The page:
Ryan Meili is the reason I've joined the party, volunteered, given my time and expertise.  I know lots of other young people (and people who feel young again because of Ryan) who have similar stories.  Now it feels like, should Mr. Lingenfelter prevail on June 6, all of these gains will be lost if many of these young new members become disillusioned. 

I know that you're loyal to your party and the thought of endorsing a candidate will feel incredibly wrong.  But at the same time, I believe this is about more than politics, it is about no less than the future of our province.

Sometimes we have opportunities placed before us that show the depth of our character, our values and our principles.  I strongly encourage you to do the right thing for the party you've given much of your life to (and which has given you so much in return) by endorsing the one candidate who's best suited to lead the NDP into the future and continue its legacy of innovation and compassion for the people of this province. 

If you agree, please consider my proposal (and if you have any further thoughts, feel free to send me a message on Facebook! )

Thank-you,

Jason Hammond
Regina, SK

Comments 2

  1. Anonymous wrote:

    You are not a new party member. I think you admitted to have joined the party during the 2001 election but because Calvert won you were no longer inspired.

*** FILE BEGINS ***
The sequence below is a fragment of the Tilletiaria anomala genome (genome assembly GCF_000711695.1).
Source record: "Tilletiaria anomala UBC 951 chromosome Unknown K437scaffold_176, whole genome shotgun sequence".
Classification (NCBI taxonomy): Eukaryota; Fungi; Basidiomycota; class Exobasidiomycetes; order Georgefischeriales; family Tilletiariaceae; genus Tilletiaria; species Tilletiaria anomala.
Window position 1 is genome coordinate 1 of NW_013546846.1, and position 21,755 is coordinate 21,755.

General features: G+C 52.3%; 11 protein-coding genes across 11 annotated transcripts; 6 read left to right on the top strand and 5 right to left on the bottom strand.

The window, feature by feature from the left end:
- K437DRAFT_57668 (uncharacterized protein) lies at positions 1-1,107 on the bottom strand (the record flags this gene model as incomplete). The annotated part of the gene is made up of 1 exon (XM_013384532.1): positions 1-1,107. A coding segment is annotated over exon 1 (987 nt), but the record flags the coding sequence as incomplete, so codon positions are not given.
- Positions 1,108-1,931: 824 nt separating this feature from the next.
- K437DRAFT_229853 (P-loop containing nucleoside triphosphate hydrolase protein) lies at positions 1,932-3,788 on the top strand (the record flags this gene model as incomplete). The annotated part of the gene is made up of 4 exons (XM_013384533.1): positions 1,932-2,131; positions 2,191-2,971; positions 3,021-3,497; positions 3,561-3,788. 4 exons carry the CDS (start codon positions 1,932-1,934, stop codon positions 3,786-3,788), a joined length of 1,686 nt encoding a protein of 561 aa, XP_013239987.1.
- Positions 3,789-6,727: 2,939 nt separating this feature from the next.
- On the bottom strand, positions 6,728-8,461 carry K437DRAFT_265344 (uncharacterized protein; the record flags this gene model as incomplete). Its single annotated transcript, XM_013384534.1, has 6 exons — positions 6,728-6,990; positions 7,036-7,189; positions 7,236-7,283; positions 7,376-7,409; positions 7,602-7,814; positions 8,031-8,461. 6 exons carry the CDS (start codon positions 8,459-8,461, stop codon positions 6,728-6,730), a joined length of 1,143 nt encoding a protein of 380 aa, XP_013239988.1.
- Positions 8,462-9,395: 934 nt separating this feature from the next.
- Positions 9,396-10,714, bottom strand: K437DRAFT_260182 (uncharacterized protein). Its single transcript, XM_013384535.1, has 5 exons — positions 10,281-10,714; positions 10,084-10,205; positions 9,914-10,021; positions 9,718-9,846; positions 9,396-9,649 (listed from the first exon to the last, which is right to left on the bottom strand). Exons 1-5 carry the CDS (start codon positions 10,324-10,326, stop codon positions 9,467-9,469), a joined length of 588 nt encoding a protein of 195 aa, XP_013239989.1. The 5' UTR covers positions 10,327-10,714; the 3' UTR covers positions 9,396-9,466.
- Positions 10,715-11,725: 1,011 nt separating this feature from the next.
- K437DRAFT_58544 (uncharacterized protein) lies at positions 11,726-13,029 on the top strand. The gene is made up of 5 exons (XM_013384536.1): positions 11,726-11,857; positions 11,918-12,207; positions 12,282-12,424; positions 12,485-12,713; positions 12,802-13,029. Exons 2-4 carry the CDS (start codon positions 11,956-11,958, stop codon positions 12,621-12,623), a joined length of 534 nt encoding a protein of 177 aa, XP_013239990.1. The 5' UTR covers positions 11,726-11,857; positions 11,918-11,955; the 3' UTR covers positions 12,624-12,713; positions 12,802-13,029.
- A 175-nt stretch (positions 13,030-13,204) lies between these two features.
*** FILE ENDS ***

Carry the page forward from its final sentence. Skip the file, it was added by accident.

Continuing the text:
Posted 15 May 2009 at 5:20 am
  2. Anonymous wrote:

    You got me. I bought a party membership in 2001, basically to vote for a one-issue candidate who was relevant to my working life at the time. That was the extent of my involvement as I didn't volunteer, phone bank, sell memberships, troll on blogs or anything else.
    One (possibly two?) months after buying the membership and voting in the leadership race, I moved to Alberta and never took out a membership again…until now. That's why I consider myself a new member. So technically, I'm not a new member but I'm definitely a new member in spirit and attitude.
    Of course, using the same semantic jujitsu, we should also therefore be able to agree that there's no way that Dwain Lingenfelter can be the candidate of change and renewal as he claims to be, having been around the NDP for what, thirty years?, (except when he too, disappeared to Alberta for a few years.)
    I'm sure Ryan and Yens will be glad to hear that you've admitted they're the true agents of change in this race! 😉

    Posted 15 May 2009 at 2:32 pm

Trackbacks & Pingbacks 1

  1. From Head Tale - @ryanMeili Monday – The Most Important Endorsement? #skndpldr on 07 Jan 2013 at 9:32 pm

    […] a former Leader breaking with tradition to come out in favour of one of the candidates, who else remains?  Although I don’t think they’re quite as influential as they appear […]